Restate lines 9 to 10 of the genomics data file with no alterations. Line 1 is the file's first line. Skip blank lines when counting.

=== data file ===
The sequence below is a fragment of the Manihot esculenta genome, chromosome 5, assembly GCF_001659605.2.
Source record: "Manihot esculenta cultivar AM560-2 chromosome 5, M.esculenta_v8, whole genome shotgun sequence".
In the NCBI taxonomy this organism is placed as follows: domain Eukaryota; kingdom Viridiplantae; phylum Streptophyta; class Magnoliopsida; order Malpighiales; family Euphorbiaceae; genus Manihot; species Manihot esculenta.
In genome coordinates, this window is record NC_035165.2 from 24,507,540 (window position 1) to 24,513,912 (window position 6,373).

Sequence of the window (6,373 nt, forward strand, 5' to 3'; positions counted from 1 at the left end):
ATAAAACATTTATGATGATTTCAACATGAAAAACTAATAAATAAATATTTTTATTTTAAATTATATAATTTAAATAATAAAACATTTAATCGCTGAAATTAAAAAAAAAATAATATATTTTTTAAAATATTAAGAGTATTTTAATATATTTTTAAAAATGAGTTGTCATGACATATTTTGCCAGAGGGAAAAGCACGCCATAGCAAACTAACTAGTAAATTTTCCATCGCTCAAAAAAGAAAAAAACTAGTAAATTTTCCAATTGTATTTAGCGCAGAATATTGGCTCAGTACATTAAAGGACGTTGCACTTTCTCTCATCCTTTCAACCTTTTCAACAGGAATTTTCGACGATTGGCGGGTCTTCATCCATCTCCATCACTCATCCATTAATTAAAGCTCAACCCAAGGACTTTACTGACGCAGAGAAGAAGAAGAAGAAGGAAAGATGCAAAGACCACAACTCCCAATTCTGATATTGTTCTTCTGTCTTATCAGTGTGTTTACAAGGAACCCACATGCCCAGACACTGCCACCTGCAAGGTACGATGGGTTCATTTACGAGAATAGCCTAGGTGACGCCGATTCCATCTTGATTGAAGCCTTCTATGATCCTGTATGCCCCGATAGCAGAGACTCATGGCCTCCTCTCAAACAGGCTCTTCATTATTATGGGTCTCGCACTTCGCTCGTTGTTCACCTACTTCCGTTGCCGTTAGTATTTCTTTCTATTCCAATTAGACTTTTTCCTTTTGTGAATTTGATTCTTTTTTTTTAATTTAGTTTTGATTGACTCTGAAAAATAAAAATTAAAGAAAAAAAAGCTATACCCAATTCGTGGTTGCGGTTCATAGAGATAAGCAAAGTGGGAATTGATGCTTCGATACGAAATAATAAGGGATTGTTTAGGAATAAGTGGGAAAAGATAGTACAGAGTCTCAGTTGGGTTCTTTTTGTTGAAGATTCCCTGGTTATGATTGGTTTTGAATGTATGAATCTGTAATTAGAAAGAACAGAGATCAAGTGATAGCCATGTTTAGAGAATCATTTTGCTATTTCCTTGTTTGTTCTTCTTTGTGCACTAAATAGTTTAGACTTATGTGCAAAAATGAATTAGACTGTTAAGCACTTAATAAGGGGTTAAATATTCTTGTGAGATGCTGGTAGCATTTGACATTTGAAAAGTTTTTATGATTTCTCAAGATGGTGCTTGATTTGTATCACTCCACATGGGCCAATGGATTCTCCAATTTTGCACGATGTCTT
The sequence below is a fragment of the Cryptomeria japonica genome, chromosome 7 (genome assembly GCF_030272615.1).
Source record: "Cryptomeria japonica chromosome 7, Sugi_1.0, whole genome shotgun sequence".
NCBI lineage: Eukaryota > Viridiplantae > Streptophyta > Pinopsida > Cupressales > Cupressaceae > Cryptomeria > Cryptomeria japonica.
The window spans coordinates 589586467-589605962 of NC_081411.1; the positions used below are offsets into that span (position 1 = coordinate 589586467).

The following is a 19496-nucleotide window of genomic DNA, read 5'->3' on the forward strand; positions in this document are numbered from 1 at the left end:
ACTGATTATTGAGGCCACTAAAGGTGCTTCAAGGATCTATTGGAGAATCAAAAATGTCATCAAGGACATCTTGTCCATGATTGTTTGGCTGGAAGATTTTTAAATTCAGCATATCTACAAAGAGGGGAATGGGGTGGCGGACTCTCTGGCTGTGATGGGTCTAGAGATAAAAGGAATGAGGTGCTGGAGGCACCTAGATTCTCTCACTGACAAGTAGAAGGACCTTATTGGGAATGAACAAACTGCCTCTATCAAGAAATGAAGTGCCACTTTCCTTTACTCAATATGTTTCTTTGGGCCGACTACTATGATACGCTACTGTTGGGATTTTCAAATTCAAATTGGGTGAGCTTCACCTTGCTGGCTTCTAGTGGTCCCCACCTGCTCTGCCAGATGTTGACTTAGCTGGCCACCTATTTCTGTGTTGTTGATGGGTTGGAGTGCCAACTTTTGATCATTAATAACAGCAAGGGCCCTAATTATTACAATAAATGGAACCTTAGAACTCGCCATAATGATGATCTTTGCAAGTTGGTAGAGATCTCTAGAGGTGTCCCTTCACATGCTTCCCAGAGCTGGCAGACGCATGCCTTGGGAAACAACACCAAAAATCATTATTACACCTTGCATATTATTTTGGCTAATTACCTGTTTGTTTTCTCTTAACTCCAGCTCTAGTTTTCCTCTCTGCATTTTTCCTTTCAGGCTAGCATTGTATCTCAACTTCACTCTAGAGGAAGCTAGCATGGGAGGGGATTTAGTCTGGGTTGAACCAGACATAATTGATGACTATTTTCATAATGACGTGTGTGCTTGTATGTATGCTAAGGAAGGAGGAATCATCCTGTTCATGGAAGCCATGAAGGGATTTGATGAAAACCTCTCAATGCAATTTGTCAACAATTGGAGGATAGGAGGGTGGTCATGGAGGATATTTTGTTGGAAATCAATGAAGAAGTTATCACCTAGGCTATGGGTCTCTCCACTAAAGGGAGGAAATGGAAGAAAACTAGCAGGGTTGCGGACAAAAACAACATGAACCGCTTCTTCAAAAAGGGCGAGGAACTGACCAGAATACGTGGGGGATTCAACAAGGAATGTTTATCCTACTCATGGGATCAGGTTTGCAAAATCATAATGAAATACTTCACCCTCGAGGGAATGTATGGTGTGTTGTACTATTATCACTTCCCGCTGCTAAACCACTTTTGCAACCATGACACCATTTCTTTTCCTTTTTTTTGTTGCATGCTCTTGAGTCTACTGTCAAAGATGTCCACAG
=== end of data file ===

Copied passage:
NCBI lineage: Eukaryota > Viridiplantae > Streptophyta > Pinopsida > Cupressales > Cupressaceae > Cryptomeria > Cryptomeria japonica.
The window spans coordinates 589586467-589605962 of NC_081411.1; the positions used below are offsets into that span (position 1 = coordinate 589586467).